Your Managers’ Role in Improving Employee Retention
Improving employee retention can be among the most challenging tasks for a small business. Your managers can play a crucial role in these efforts, since one of the most important relationships that define a worker's day-to-day experience is the interaction between managers and employees.
Why is retention so important?
The financial impact associated with employee turnover can be burdensome to a business. There are "hard" costs such as posting the position to online job boards, hiring a recruiting firm, interviewing time, and maybe even offering a cash incentive to staff when hiring a referral. But "soft" costs to fill openings can be just as or more expensive, including:
- Reduced productivity – Existing staff is stretched to cover the vacant position or no one is available to fill the job, so less work may be accomplished.
- Overworked remaining staff – Those who remain have their own jobs to do, as well as the duties of the vacant position, possibly hurting morale and risking further turnover.
- Lost organizational knowledge – Departing employees take their know-how out the door: job-specific procedures, information, contact relationships, etc.
- Training expenses – These can be obvious, such as sending the new hire to outside seminars or workshops. But staff time spent orienting and training new personnel can affect your bottom line as well.
"Soft costs" associated with employee turnover:
- Reduced productivity
- Overworked remaining staff
- Lost organizational knowledge
- Training expenses
Why managers are integral to retention
Managers have a significant amount of control over the employee experience, from what their staff works on to the input they receive on the results. Are employees guided and recognized, or reprimanded and stressed? Are the lines of communication between managers and employees open to share ideas, or do employees feel they could get in trouble for asking questions? Your company's managers can become your most important ambassadors for employee retention.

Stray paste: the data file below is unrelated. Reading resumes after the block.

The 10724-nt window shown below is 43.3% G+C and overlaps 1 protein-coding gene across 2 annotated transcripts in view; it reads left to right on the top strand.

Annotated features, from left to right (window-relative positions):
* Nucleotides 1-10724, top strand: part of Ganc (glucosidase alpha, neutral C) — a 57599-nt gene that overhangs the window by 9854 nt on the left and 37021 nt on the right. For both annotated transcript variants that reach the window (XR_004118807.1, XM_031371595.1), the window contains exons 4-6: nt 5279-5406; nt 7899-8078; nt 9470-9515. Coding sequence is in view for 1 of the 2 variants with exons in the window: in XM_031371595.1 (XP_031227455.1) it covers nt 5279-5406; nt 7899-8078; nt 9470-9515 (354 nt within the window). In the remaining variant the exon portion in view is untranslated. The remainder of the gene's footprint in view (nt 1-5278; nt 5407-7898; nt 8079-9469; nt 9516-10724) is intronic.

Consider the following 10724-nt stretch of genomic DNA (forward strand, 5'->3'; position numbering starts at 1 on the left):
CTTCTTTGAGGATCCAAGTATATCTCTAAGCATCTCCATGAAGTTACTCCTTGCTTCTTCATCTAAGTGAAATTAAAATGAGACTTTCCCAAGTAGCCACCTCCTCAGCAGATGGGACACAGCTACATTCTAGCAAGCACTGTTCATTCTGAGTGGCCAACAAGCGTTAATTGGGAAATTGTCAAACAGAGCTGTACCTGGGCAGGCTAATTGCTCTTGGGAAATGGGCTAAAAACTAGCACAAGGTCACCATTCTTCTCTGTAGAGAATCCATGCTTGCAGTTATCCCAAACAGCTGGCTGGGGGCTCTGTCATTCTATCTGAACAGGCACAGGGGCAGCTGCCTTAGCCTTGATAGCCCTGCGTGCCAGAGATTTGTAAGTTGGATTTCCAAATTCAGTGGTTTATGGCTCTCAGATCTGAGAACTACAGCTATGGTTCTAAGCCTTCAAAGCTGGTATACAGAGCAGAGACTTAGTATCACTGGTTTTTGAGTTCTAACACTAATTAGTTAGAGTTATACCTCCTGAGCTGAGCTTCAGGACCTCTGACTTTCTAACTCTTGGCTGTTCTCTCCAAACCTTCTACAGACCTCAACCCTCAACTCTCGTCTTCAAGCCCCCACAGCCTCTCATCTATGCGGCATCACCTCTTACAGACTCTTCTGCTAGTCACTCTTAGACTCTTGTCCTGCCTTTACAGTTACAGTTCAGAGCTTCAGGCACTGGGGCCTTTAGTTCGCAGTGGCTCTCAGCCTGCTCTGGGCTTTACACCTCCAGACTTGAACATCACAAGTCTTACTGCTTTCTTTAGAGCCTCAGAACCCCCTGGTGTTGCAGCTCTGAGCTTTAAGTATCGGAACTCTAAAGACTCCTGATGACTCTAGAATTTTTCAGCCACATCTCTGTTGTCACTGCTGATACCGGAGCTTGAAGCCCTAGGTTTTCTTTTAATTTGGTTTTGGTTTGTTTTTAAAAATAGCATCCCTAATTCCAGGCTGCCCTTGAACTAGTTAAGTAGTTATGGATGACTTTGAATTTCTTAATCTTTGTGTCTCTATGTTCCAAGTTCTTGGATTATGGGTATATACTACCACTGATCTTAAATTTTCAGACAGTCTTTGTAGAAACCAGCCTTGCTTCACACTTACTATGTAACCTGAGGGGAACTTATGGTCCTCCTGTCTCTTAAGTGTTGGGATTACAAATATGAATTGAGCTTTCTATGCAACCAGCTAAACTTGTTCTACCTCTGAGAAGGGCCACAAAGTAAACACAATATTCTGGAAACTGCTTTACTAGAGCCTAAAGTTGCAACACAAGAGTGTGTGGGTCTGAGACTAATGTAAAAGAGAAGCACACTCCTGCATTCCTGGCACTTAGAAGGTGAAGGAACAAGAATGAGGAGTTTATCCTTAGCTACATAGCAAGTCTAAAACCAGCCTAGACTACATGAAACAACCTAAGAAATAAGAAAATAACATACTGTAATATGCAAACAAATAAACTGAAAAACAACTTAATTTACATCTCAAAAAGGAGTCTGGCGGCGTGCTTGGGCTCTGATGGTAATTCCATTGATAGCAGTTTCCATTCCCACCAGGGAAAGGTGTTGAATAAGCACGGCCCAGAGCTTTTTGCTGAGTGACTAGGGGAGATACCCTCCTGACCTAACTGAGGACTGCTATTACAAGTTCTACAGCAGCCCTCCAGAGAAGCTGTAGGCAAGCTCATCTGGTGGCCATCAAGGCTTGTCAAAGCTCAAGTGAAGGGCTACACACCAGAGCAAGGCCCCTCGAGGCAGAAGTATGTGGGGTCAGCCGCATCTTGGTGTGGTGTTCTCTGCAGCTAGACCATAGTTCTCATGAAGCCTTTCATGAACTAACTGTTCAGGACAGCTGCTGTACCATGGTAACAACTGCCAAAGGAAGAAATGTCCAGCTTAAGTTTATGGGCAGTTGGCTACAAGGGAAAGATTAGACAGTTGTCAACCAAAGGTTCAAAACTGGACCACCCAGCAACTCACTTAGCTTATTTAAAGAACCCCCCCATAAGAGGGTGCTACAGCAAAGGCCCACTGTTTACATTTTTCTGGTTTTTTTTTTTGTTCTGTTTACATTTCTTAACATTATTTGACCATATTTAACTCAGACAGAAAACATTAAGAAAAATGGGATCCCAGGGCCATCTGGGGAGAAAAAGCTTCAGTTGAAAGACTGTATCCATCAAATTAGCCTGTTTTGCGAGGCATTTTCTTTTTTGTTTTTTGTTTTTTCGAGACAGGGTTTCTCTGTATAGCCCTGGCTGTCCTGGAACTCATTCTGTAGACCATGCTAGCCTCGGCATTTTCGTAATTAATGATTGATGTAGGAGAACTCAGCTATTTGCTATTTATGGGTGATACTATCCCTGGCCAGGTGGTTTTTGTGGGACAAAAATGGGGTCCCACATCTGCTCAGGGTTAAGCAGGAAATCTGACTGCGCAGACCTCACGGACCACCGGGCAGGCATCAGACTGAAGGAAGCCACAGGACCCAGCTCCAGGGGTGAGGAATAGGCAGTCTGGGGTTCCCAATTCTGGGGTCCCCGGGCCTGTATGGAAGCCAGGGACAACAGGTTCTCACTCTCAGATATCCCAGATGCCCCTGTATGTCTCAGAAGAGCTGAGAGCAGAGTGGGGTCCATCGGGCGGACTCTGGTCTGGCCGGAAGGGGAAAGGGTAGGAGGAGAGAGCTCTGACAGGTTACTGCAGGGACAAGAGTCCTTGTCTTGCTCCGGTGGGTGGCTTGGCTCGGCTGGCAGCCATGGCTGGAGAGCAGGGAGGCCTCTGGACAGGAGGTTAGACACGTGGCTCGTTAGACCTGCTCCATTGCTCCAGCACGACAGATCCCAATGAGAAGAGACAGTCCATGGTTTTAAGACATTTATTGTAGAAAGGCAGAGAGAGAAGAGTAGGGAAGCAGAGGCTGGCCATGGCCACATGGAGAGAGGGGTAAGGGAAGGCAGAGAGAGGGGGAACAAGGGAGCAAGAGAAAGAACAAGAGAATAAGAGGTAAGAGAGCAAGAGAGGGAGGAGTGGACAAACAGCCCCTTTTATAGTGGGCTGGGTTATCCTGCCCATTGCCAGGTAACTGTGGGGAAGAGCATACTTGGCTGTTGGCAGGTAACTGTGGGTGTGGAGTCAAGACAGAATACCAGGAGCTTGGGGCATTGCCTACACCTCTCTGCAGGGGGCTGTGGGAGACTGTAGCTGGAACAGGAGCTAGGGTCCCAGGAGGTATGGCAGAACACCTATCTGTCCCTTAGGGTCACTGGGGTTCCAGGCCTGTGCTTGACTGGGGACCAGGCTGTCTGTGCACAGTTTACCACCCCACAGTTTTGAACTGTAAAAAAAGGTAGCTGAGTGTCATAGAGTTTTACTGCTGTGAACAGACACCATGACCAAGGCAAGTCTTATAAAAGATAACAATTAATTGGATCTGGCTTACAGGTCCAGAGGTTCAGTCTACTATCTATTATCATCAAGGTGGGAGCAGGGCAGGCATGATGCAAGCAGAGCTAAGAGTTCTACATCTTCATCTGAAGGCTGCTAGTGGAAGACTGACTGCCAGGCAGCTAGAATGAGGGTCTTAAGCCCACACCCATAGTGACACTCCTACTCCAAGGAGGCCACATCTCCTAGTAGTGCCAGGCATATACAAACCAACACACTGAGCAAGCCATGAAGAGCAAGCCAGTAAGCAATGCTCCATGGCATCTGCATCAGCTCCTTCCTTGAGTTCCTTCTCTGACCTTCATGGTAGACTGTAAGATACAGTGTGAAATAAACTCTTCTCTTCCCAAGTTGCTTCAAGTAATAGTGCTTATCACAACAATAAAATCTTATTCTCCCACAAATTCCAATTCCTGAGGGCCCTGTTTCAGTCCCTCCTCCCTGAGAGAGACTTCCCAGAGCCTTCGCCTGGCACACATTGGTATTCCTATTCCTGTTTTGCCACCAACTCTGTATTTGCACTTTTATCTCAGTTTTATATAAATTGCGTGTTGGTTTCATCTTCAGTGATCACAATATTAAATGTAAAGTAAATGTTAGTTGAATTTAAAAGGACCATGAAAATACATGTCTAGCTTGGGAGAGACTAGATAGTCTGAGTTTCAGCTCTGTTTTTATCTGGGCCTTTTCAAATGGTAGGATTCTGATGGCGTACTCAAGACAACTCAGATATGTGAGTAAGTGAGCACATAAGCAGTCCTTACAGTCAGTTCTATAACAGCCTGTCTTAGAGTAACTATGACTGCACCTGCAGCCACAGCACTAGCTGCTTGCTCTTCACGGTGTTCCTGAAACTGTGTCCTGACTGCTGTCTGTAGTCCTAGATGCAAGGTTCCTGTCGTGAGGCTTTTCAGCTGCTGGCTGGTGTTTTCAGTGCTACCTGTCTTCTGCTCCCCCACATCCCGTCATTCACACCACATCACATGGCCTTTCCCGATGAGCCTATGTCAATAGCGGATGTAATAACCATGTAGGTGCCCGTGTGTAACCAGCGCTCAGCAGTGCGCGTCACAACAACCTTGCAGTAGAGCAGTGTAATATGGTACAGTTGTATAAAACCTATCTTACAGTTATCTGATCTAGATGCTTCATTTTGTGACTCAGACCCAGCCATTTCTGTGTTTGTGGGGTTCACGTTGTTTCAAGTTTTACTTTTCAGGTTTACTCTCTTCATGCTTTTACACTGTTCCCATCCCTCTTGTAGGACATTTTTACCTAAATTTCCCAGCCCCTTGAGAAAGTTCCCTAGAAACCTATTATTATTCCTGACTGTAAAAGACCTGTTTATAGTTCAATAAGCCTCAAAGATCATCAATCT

What can your managers do to help keep employees engaged at work? Consider the following:
- Look beyond the obvious. When we think of retention, we may focus on the star performers and key executives. While they are certainly critical to the company's success, so too are the less visible hidden gems on your team. Look beyond positions and job titles, and consider each employee’s skills, institutional knowledge, direct relationships, and networks that are just as important.
- One size does not fit all. Your team is a complex group of individuals. What motivates one may not motivate another. Consider alternative incentives like flexible schedules and time off, job sharing, or work-from-home opportunities. Leadership development, mentoring, and expanded job responsibilities can also provide workers with opportunities to stay engaged and challenged.
- Invest in learning opportunities. Employees can become disengaged at work when there is a lack of opportunities to expand their skillsets. Managers can encourage their workers to take advantage of professional development training. These days there are many formats that can appeal to different learning styles, such as massive open online courses (MOOCs), web-based classes, mobile content, and virtual reality programs. By thinking of innovative ways to enhance employees’ learning, your managers can also help develop a next generation of leaders.
- Get feedback and take action. The opportunity to be heard is a key factor in employee engagement, but it can't end there. Your workforce can quickly disconnect if their requests continue to be left unaddressed. While a business cannot accommodate every employee suggestion or request, your managers can build trust by asking for input and listening to their employees’ feedback. And receiving multiple requests for the same change could give the business a good sense of which changes are seen as a priority for the workforce as a whole.
- Be mindful of high-risk employees. If there are key employees who are at risk of leaving, managers need the training to identify them and address the issue. For example, staff in highly in-demand positions may be more likely to receive a competing offer. Workers who have expressed a desire for more compensation or a more flexible work situation — and who felt their needs went unheard — are also likely to look for a new job. In such a scenario, companies can make important decisions with respect to recognition, compensation, or accommodating other requests. Establish clear communication channels so your HR team can partner with management to retain high-value talent.
Your efforts in employee retention represent an investment in your workforce, and can pay dividends far in excess of the time and energy to establish them. Remember that management can play a crucial role in helping to motivate your staff and make your organization a desirable place to work.